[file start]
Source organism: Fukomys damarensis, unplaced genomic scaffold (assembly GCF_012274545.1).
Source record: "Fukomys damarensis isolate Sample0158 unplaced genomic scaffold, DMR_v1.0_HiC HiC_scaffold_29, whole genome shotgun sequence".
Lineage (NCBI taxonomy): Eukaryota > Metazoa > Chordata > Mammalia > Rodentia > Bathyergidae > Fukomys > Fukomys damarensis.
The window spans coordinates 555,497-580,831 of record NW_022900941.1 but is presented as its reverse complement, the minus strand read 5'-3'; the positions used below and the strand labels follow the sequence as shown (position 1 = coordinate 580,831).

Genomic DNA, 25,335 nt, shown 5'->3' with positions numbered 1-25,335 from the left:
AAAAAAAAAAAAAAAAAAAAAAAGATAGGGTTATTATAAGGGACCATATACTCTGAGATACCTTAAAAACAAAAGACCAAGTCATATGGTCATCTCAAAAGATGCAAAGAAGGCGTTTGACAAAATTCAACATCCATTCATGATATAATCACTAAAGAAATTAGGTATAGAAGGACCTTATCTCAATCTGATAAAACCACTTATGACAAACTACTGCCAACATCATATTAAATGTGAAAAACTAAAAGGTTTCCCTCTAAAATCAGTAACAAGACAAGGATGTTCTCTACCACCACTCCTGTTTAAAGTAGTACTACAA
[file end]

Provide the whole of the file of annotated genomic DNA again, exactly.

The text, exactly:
Source organism: Fukomys damarensis, unplaced genomic scaffold (assembly GCF_012274545.1).
Source record: "Fukomys damarensis isolate Sample0158 unplaced genomic scaffold, DMR_v1.0_HiC HiC_scaffold_29, whole genome shotgun sequence".
Lineage (NCBI taxonomy): Eukaryota > Metazoa > Chordata > Mammalia > Rodentia > Bathyergidae > Fukomys > Fukomys damarensis.
The window spans coordinates 555,497-580,831 of record NW_022900941.1 but is presented as its reverse complement, the minus strand read 5'-3'; the positions used below and the strand labels follow the sequence as shown (position 1 = coordinate 580,831).

Genomic DNA, 25,335 nt, shown 5'->3' with positions numbered 1-25,335 from the left:
AAAAAAAAAAAAAAAAAAAAAAAGATAGGGTTATTATAAGGGACCATATACTCTGAGATACCTTAAAAACAAAAGACCAAGTCATATGGTCATCTCAAAAGATGCAAAGAAGGCGTTTGACAAAATTCAACATCCATTCATGATATAATCACTAAAGAAATTAGGTATAGAAGGACCTTATCTCAATCTGATAAAACCACTTATGACAAACTACTGCCAACATCATATTAAATGTGAAAAACTAAAAGGTTTCCCTCTAAAATCAGTAACAAGACAAGGATGTTCTCTACCACCACTCCTGTTTAAAGTAGTACTACAA